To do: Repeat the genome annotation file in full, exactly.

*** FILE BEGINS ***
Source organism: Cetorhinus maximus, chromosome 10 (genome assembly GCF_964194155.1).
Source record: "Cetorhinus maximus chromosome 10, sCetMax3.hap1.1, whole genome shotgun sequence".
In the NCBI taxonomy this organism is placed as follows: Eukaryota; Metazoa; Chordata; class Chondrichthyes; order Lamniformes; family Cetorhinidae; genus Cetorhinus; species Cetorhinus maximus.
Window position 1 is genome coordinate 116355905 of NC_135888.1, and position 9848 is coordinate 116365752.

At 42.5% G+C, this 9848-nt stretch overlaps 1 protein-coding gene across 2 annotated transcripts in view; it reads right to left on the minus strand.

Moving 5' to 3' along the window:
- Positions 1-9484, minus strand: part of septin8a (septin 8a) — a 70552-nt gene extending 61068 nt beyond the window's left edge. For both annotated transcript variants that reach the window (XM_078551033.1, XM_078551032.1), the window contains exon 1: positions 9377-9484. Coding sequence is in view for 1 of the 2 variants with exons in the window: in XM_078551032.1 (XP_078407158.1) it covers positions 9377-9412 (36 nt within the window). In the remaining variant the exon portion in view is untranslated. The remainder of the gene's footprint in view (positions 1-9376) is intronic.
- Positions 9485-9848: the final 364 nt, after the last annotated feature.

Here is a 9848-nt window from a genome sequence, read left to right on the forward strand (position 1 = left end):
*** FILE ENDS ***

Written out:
Source organism: Cetorhinus maximus, chromosome 10 (genome assembly GCF_964194155.1).
Source record: "Cetorhinus maximus chromosome 10, sCetMax3.hap1.1, whole genome shotgun sequence".
In the NCBI taxonomy this organism is placed as follows: Eukaryota; Metazoa; Chordata; class Chondrichthyes; order Lamniformes; family Cetorhinidae; genus Cetorhinus; species Cetorhinus maximus.
Window position 1 is genome coordinate 116355905 of NC_135888.1, and position 9848 is coordinate 116365752.

At 42.5% G+C, this 9848-nt stretch overlaps 1 protein-coding gene across 2 annotated transcripts in view; it reads right to left on the minus strand.

Moving 5' to 3' along the window:
- Positions 1-9484, minus strand: part of septin8a (septin 8a) — a 70552-nt gene extending 61068 nt beyond the window's left edge. For both annotated transcript variants that reach the window (XM_078551033.1, XM_078551032.1), the window contains exon 1: positions 9377-9484. Coding sequence is in view for 1 of the 2 variants with exons in the window: in XM_078551032.1 (XP_078407158.1) it covers positions 9377-9412 (36 nt within the window). In the remaining variant the exon portion in view is untranslated. The remainder of the gene's footprint in view (positions 1-9376) is intronic.
- Positions 9485-9848: the final 364 nt, after the last annotated feature.

Here is a 9848-nt window from a genome sequence, read left to right on the forward strand (position 1 = left end):